Putting on the Ritz

By Peter-Tolin Baker, Visual Merchandising Specialist, P-T B DESIGN SERVICES

Luxury retail, as with any retail sector, certainly has its own share of ups and downs. Recent press has highlighted market challenges that many luxury brands are currently facing, including global political and social turmoil, anxious investment markets, changes in customer shopping behavior between brick-and-mortar and online sales, significant shifts in media and marketing, and increased competitive pressure between brands.

Luxury retail fulfills a unique and powerful role within the pantheon of the continuously evolving landscape of retail environments. Often overused, the term “luxury” itself continues to evolve and adapt to the changing world of wealth and prestige brands.

Luxury goods generally are products and services that are of exceptional quality and high price. They include an electrifying range of designer clothes, accessories, jewelry, watches, cars, yachts, property, technology and travel experiences. They are marketed as both aspirational and inspirational, and not considered a necessity, like food, clothing or shelter. (Just don’t try telling that to the next new Hermès Birkin bag owner!)

In economics, luxury goods are considered to be a Veblen good—essentially a material commodity in which demand increases as the price increases due to the perception of the product or service as a status symbol. This differs from Giffen goods, in which price and demand for inferior goods are driven up by the lack of competitive options. Both Veblen and Giffen goods go against the “Law of Demand,” which assumes that as the price of a good increases demand decreases (and vice versa).

In order to maintain the desire for such costly products and services, luxury brands invest aggressively on sales and marketing platforms—be it in online or brick and mortar; providing a seamless luxury shopping experience to meet and exceed the exactingly high expectations of today’s
luxury shopper.

Furthermore, luxury retail environments provide a unique range of variables for retail design and visual merchandising, including:

Prime retail locations—be it corner flagship sites, luxury shopping districts or exotic travel destinations; basically, wherever there are the highest retail rents in the world.

Premium materials and finishes are liberally used in key customer areas, including expensive marble, metal, fabrics, furniture and flooring.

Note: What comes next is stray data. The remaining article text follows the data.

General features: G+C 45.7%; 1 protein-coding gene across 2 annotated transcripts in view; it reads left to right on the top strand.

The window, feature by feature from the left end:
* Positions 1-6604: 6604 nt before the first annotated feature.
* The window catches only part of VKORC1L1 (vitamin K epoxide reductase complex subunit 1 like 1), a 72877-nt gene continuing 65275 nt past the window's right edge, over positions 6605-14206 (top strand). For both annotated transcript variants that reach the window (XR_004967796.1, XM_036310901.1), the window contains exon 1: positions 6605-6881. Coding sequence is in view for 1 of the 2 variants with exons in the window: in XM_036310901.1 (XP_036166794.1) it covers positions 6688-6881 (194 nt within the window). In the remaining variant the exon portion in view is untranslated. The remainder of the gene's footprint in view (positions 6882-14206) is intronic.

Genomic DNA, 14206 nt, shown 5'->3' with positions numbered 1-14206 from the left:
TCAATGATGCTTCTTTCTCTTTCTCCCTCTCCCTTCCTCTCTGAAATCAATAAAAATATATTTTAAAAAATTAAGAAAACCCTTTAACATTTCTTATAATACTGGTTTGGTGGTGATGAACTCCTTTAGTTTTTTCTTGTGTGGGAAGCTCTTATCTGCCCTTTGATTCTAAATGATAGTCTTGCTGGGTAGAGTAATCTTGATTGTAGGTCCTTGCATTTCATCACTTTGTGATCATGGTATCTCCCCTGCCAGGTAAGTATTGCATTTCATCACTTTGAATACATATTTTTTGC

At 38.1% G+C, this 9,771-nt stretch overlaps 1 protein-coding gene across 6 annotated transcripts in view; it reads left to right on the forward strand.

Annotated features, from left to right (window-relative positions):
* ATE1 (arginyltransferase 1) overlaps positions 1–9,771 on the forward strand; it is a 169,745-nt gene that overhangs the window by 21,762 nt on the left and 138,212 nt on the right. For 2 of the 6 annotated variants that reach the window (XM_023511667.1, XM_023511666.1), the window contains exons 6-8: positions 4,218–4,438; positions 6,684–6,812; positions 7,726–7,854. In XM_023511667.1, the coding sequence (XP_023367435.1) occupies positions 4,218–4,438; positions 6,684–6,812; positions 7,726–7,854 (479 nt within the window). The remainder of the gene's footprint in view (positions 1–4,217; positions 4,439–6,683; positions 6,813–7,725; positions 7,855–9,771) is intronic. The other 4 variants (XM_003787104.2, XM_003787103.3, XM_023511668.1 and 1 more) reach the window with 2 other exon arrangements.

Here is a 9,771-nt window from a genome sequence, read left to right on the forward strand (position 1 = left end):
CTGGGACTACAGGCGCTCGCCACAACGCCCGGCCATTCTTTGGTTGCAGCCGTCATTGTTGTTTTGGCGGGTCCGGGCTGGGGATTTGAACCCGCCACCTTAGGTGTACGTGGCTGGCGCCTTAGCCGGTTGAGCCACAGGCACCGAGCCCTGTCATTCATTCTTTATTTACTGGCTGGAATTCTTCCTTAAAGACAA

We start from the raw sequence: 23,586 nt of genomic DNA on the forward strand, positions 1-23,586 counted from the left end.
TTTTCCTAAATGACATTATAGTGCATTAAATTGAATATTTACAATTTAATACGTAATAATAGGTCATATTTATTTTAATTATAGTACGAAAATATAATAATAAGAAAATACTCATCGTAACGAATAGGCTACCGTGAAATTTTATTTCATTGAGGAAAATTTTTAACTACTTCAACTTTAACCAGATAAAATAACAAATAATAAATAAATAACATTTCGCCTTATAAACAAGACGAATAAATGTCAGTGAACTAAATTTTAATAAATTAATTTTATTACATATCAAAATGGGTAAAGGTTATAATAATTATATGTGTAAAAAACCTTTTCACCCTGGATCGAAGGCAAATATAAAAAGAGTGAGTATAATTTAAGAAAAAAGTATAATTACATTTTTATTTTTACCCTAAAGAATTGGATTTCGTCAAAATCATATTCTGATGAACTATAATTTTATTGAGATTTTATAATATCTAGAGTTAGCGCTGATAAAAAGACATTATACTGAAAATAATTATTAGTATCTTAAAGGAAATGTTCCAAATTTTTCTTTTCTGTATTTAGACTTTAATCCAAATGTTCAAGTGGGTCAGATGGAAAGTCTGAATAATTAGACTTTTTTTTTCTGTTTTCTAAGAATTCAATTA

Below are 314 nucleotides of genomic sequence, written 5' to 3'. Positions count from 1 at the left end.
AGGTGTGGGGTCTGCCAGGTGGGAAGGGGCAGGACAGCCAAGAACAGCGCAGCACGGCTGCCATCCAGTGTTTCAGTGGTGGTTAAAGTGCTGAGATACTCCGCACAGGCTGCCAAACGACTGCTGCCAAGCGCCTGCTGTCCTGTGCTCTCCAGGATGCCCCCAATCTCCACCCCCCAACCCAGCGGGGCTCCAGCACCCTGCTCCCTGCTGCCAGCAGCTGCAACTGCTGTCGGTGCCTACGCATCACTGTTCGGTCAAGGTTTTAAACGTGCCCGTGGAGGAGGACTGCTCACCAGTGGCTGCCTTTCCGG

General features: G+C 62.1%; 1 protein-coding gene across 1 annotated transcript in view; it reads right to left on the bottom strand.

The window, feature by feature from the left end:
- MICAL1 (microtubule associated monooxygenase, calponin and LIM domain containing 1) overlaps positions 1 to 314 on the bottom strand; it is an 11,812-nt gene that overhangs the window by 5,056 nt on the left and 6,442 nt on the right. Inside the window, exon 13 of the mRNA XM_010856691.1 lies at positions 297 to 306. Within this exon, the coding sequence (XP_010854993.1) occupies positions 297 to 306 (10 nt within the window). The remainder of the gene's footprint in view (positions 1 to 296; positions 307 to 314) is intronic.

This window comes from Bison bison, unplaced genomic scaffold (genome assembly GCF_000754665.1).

Custom designed fixtures and materials specifically for the brand—one-of-a-kind or limited runs, these items take extra time to develop and produce, but are essential in creating an exclusive, branded luxury environment.

Cutting-edge technology that is incorporated into both sales and non-sales areas—real time data collection, augmented reality or 3-D holographic imaging, integrated touchscreens—creating an exclusive, seamless experience.

Security is a significant aspect for any retailer, but due to the high-value nature of the product, security in luxury retail takes on an elevated role—albeit preferably in a noticeable, but not overt manner; doorman or buzzer-activated entrances oftentimes add an additional layer of security.

Gracious customer service areas are key, including well-appointed private sales and dressing rooms, discreet POS stations shielding the sales transaction, and elegant customer restrooms. This also can include unique details, such as having cash counting machines in select stores given that shoppers in certain regions prefer to pay cash in large stacks of bills rather then financing or credit cards.

Exceptional lighting—a critical layer, with extra attention and resources provided for lighting luxury retail environments due to the elevated nature of the product presentations and high-quality customer service areas.

All these noted details help to maintain an aura of brand prestige, glamour and store opulence. They build customer confidence in the quality of the brand, the product and its craftsmanship. And, most importantly, they help drive sales. Which is a good thing for any type of retailer.

Peter-Tolin Baker is actively involved with retail design and visual merchandising via P-T B Design Services (owner), and as a regular contributor to design:retail.

Photo by Creative Lab/Shutterstock


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